Lawrence Gellert, in 1934, accused John in the New Masses of exploiting Lead Belly. (Richard Wright would make the same charge in the Daily Worker in 1937.) But a careful examination of the numbers shows that all three were in fact exploited by the system that left creative work unprotected. While the Lomaxes made no money to speak of out of Lead Belly they did gain renown. But then so did Lead Belly become known through their activity, which though less creative than his was nevertheless tireless. What can be decried is the manner in which they dealt with Lead Belly.
Patronizing would be an extreme understatement for John's control-freakiness. At times he seemed to be dealing with a domestic animal. Alan's different brand of manipulation was all smiles. He sweat sympathy. However, as the future would show, a constant in Alan's lifetime of accomplishment and discovery was his overbearing presence. He would never let the people he recorded alone to bask in the limelight. It's a temptation to be flippant and conclude that, constrained to silence while recording others, Alan made up for it afterward. His commentaries can get such a chokehold on a text as to drive the speaker off the page. His famous recording of Jelly Roll Morton telling his life story is a case in point. (Lomax, Alan: Mister Jelly Roll: the Fortunes of Jelly Roll Morton, New Orleans Creole and "Inventor of Jazz" University of California Press, 2001, ISBN:9780520225305, 367 pages.)
John Szwed, a friend of Alan Lomax, has written a new life that's exhaustive and admiring: The Man Who Recorded The World, A Biography of Alan Lomax, Viking Penguin, 2010, ISBN:9781101190340, 438 pages. Szwed guides us year by year through an existence crammed with work and movement. Politics are not his main concern, but it's disappointing that in such a detailed life story we never learn if Lomax was connected to the US Communist Party, but only that membership was never proven. Lomax himself can be excused in the 1950s for keeping mum on his affiliations, but the reader expects more illumination a half century later. His FBI file had 800 pages and agents were still dogging him, Keystone Cop fashion, as late as 1979.
Szwed does tell us that in June 1950 Lomax's name with 150 others was added to the original Hollywood blacklist. Unnerved, he sailed for Europe on September 24. Once there he made a point of never admitting that he had been forced to leave his country. Footloose in Europe, he worked more intensely than ever. Claude Lévi-Strauss welcomed him to Paris, qualifying him a "genius," but Lomax would make the UK his base. The pattern of his work was the same as in his teenage years. He alternated as an entertainer (now radio and TV) and as a serious researcher in the field (now Spain, Italy, Great Britain, and Ireland). Exile had broadened his views and he began to speculate on the underlying structure to be found in the performance of all folklore worldwide.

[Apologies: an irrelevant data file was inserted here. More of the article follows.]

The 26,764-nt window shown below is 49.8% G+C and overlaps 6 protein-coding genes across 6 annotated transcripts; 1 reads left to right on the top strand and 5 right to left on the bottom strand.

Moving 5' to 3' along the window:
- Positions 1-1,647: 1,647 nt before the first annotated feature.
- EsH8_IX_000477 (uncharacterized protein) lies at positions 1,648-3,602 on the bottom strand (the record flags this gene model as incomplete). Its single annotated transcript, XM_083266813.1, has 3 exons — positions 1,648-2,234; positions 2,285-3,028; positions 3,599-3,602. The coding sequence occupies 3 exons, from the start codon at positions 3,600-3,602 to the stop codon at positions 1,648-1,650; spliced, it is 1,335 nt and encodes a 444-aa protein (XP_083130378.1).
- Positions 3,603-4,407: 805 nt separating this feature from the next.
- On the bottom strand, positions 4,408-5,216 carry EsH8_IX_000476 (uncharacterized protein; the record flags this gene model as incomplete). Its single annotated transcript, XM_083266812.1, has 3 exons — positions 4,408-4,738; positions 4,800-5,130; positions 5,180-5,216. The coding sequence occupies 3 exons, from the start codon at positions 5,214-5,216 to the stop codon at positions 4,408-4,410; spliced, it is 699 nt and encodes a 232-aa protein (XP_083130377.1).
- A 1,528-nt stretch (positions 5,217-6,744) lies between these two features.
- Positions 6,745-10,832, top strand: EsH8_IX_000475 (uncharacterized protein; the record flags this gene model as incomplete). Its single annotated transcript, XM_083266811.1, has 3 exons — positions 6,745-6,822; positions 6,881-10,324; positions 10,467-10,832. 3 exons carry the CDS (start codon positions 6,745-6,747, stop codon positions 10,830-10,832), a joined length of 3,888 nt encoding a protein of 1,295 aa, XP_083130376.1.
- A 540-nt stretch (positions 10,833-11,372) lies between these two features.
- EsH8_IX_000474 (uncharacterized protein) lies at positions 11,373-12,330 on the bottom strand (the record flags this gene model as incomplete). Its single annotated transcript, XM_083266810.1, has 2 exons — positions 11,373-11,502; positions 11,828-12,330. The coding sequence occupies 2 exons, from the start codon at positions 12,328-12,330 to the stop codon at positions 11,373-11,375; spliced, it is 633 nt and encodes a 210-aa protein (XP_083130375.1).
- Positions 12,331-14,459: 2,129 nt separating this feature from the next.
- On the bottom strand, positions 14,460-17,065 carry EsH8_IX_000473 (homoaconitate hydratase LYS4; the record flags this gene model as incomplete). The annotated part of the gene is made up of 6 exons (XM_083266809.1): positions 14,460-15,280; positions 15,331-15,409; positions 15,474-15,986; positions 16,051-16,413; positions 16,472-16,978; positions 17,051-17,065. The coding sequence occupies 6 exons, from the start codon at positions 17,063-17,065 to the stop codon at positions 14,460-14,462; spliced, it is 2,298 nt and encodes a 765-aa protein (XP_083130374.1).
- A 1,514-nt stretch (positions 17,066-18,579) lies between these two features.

Returning from abroad in 1958, Lomax kept up his dizzying pace. It makes us sympathize with Szwed and understand why he built his biography on a multitude of detail. How else to tie down his restless, tireless subject? Recently, tramping around the heel of Italy, I discovered a book issued by a tiny, local publisher: Alan Lomax In Salento, Calimera, Edizioni Kurumuny, 2006, ISBN:8890180579, 104 pages. The book is a collection of photographs Lomax took in this out-of-the-way place in 1954. He had been intrigued by the songs people sang in a language derived from Medieval Greek. The photos show workers singing while they string tobacco leaves or break stone for field walls. We are a long way from Texas chain gangs, but Alan Lomax had a mind ample enough to make the connection.
Me and my wife, we pick a bail of cotton.
Me and my wife, we pick a bail a day.
Jump down, turn around, pick a bail of cotton.
Jump down, turn around, pick a bail a day.
—Lead Belly Pick a Bail of Cotton